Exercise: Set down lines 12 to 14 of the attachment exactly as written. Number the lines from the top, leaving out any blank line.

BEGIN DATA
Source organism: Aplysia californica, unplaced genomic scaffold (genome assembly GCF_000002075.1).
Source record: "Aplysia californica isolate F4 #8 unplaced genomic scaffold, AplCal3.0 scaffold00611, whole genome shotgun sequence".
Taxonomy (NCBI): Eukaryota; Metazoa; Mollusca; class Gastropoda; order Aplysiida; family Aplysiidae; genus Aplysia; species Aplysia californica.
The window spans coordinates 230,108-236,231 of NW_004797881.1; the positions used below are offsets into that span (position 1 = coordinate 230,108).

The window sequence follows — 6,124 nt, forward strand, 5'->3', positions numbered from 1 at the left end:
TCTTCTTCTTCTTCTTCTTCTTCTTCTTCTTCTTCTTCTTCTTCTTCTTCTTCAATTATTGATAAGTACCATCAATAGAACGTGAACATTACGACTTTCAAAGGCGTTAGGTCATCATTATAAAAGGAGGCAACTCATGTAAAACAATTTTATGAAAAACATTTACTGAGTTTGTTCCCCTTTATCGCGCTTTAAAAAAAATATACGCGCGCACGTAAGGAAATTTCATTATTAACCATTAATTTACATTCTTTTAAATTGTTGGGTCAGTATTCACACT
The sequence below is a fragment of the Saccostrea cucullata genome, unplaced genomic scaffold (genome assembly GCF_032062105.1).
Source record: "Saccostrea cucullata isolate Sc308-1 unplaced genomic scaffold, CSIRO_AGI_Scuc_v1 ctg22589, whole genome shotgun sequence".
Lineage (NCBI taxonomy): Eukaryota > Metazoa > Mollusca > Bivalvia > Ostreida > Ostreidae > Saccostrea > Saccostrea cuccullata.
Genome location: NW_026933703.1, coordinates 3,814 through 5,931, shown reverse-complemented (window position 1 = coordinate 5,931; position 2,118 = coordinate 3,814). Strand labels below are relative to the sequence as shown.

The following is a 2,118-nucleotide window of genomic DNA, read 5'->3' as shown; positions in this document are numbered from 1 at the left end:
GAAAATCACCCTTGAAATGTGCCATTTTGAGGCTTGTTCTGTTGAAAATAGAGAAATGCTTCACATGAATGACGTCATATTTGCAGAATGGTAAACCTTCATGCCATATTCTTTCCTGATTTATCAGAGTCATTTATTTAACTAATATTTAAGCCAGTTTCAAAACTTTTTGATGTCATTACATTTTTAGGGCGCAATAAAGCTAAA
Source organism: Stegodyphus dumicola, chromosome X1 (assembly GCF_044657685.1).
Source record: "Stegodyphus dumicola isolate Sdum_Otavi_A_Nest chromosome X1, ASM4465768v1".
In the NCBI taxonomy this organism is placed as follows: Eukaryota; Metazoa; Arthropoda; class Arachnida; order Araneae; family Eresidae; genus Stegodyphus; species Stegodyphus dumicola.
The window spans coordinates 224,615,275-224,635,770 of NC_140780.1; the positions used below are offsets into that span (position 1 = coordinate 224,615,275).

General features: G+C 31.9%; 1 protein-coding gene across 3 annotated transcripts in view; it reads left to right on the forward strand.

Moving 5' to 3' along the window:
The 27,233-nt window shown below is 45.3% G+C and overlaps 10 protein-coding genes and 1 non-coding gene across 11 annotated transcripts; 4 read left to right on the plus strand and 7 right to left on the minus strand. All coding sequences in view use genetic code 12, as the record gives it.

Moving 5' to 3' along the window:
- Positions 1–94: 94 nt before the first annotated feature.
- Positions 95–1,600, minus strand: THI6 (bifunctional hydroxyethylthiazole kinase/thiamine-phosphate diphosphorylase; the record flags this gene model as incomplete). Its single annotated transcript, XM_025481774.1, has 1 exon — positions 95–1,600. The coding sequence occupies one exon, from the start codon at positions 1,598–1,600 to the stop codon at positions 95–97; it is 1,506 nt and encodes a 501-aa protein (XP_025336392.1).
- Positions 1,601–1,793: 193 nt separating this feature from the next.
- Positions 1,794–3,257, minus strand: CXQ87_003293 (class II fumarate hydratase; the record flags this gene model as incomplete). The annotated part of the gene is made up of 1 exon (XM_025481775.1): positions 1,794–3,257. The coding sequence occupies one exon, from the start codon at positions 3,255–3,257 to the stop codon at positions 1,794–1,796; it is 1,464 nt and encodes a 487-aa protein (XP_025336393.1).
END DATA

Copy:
GAAAATCACCCTTGAAATGTGCCATTTTGAGGCTTGTTCTGTTGAAAATAGAGAAATGCTTCACATGAATGACGTCATATTTGCAGAATGGTAAACCTTCATGCCATATTCTTTCCTGATTTATCAGAGTCATTTATTTAACTAATATTTAAGCCAGTTTCAAAACTTTTTGATGTCATTACATTTTTAGGGCGCAATAAAGCTAAA
Source organism: Stegodyphus dumicola, chromosome X1 (assembly GCF_044657685.1).
Source record: "Stegodyphus dumicola isolate Sdum_Otavi_A_Nest chromosome X1, ASM4465768v1".